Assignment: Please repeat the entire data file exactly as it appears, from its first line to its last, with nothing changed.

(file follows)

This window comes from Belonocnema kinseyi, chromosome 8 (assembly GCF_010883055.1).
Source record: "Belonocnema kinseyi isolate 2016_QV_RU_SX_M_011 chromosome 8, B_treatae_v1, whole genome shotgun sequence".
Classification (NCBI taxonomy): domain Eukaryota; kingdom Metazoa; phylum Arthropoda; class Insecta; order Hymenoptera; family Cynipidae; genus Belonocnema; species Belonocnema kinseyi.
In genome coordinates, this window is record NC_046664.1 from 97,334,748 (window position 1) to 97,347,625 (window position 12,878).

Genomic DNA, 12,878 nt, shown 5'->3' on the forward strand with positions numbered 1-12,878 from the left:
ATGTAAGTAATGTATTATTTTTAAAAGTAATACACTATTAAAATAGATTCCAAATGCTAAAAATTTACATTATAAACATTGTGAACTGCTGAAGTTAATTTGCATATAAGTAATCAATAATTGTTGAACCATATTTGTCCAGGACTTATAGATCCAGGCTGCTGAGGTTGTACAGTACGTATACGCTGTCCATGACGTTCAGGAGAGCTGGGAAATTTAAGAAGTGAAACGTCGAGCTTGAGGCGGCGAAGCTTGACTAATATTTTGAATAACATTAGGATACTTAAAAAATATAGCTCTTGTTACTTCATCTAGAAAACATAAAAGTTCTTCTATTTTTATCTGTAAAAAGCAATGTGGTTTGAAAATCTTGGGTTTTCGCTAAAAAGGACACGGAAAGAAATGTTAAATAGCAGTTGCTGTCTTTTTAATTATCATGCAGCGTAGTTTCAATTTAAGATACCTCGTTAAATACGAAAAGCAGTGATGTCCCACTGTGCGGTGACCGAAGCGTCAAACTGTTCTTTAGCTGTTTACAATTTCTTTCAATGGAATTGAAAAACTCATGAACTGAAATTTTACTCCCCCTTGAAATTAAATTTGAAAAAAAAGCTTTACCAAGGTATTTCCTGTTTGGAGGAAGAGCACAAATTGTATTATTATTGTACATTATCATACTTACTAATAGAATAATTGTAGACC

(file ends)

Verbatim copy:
This window comes from Belonocnema kinseyi, chromosome 8 (assembly GCF_010883055.1).
Source record: "Belonocnema kinseyi isolate 2016_QV_RU_SX_M_011 chromosome 8, B_treatae_v1, whole genome shotgun sequence".
Classification (NCBI taxonomy): domain Eukaryota; kingdom Metazoa; phylum Arthropoda; class Insecta; order Hymenoptera; family Cynipidae; genus Belonocnema; species Belonocnema kinseyi.
In genome coordinates, this window is record NC_046664.1 from 97,334,748 (window position 1) to 97,347,625 (window position 12,878).

Genomic DNA, 12,878 nt, shown 5'->3' on the forward strand with positions numbered 1-12,878 from the left:
ATGTAAGTAATGTATTATTTTTAAAAGTAATACACTATTAAAATAGATTCCAAATGCTAAAAATTTACATTATAAACATTGTGAACTGCTGAAGTTAATTTGCATATAAGTAATCAATAATTGTTGAACCATATTTGTCCAGGACTTATAGATCCAGGCTGCTGAGGTTGTACAGTACGTATACGCTGTCCATGACGTTCAGGAGAGCTGGGAAATTTAAGAAGTGAAACGTCGAGCTTGAGGCGGCGAAGCTTGACTAATATTTTGAATAACATTAGGATACTTAAAAAATATAGCTCTTGTTACTTCATCTAGAAAACATAAAAGTTCTTCTATTTTTATCTGTAAAAAGCAATGTGGTTTGAAAATCTTGGGTTTTCGCTAAAAAGGACACGGAAAGAAATGTTAAATAGCAGTTGCTGTCTTTTTAATTATCATGCAGCGTAGTTTCAATTTAAGATACCTCGTTAAATACGAAAAGCAGTGATGTCCCACTGTGCGGTGACCGAAGCGTCAAACTGTTCTTTAGCTGTTTACAATTTCTTTCAATGGAATTGAAAAACTCATGAACTGAAATTTTACTCCCCCTTGAAATTAAATTTGAAAAAAAAGCTTTACCAAGGTATTTCCTGTTTGGAGGAAGAGCACAAATTGTATTATTATTGTACATTATCATACTTACTAATAGAATAATTGTAGACC